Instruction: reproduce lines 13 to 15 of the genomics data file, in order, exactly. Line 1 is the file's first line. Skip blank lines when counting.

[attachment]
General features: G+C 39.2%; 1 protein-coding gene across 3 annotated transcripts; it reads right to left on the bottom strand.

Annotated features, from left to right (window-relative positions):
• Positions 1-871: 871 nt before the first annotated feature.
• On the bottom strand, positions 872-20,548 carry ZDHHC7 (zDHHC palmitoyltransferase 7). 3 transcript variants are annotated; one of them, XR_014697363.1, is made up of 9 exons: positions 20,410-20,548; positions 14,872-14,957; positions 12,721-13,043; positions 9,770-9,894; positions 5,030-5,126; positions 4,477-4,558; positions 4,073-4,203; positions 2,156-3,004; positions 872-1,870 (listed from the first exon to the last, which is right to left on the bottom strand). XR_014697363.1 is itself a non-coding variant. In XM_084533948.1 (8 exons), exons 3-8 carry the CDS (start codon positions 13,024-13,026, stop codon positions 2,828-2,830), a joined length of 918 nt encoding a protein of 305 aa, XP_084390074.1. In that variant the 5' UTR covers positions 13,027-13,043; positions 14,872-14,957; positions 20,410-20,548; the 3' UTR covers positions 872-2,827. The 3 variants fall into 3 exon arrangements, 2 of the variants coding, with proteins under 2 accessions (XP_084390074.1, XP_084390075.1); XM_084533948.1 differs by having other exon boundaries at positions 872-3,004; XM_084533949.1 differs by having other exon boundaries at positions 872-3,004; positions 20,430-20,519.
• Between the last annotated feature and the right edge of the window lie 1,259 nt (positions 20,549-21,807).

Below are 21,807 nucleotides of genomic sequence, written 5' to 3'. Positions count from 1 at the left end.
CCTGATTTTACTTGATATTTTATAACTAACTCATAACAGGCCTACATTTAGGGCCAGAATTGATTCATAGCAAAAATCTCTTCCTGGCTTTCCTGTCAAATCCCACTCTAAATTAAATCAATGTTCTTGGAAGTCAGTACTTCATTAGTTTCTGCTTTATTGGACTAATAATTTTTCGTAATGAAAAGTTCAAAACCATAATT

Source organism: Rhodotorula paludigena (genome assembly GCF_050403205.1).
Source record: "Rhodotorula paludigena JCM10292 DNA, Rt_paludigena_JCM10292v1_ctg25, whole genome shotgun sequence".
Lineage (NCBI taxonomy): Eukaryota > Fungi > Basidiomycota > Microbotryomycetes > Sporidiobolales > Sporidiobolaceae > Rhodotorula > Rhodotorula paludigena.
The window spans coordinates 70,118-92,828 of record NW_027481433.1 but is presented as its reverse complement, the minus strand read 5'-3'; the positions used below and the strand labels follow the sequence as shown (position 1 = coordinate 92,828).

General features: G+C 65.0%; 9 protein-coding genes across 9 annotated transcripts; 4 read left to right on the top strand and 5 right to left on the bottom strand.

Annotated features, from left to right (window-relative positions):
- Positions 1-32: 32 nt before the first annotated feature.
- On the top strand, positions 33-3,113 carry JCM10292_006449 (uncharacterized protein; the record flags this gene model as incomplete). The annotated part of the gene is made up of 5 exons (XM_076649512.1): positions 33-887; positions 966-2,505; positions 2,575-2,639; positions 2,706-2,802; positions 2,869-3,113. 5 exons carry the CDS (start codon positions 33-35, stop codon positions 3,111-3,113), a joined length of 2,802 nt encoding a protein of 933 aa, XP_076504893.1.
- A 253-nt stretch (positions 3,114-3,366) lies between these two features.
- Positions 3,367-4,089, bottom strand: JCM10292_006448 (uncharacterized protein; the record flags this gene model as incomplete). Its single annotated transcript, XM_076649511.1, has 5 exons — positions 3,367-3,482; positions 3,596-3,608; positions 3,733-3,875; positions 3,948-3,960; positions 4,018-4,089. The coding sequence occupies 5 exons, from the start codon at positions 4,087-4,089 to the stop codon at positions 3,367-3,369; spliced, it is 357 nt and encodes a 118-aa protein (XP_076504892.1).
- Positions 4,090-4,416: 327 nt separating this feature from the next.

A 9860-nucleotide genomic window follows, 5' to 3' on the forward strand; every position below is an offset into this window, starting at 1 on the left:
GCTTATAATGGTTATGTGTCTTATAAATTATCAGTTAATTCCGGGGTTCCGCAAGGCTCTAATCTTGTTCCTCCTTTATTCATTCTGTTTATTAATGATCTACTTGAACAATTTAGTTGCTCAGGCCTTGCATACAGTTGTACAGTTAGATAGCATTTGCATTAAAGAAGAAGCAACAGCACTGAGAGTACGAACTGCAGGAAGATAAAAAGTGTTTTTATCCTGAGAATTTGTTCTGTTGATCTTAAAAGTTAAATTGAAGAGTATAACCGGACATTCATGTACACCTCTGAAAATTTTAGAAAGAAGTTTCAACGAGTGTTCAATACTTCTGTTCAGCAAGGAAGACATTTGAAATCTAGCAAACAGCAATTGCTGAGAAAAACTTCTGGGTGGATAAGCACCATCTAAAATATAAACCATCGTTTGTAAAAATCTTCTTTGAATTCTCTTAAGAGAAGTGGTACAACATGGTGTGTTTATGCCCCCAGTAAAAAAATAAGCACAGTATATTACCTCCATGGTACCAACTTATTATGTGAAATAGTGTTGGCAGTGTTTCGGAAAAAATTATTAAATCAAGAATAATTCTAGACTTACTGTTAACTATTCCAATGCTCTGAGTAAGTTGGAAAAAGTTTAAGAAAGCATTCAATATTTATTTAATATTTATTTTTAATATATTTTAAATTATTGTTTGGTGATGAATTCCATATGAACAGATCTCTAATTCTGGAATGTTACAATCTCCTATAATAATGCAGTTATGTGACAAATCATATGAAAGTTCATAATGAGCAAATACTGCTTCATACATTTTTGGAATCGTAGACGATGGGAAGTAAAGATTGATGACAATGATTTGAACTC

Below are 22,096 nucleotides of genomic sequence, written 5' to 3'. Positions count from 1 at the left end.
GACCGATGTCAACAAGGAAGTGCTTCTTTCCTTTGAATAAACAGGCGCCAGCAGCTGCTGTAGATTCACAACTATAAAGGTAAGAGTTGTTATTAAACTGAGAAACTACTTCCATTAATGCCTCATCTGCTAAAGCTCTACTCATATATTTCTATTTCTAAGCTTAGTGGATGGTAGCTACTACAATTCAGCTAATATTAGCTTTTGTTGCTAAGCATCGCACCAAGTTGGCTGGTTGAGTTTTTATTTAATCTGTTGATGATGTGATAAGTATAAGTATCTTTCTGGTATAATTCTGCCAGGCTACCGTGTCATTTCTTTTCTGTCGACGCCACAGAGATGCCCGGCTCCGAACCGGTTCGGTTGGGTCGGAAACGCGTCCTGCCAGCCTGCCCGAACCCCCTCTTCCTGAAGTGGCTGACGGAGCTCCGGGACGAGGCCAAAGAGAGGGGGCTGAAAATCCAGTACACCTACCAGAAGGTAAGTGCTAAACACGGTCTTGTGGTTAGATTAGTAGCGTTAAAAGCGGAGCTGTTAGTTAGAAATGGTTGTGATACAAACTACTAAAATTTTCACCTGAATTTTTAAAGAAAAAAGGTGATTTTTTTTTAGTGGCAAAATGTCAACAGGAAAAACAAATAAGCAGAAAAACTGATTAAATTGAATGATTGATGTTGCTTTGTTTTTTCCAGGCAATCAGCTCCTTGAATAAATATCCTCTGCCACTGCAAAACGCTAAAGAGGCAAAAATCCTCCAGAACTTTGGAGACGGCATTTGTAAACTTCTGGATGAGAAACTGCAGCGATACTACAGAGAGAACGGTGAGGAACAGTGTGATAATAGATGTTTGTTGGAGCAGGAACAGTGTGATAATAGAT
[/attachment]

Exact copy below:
Annotated features, from left to right (window-relative positions):
- Positions 1-32: 32 nt before the first annotated feature.
- On the top strand, positions 33-3,113 carry JCM10292_006449 (uncharacterized protein; the record flags this gene model as incomplete). The annotated part of the gene is made up of 5 exons (XM_076649512.1): positions 33-887; positions 966-2,505; positions 2,575-2,639; positions 2,706-2,802; positions 2,869-3,113. 5 exons carry the CDS (start codon positions 33-35, stop codon positions 3,111-3,113), a joined length of 2,802 nt encoding a protein of 933 aa, XP_076504893.1.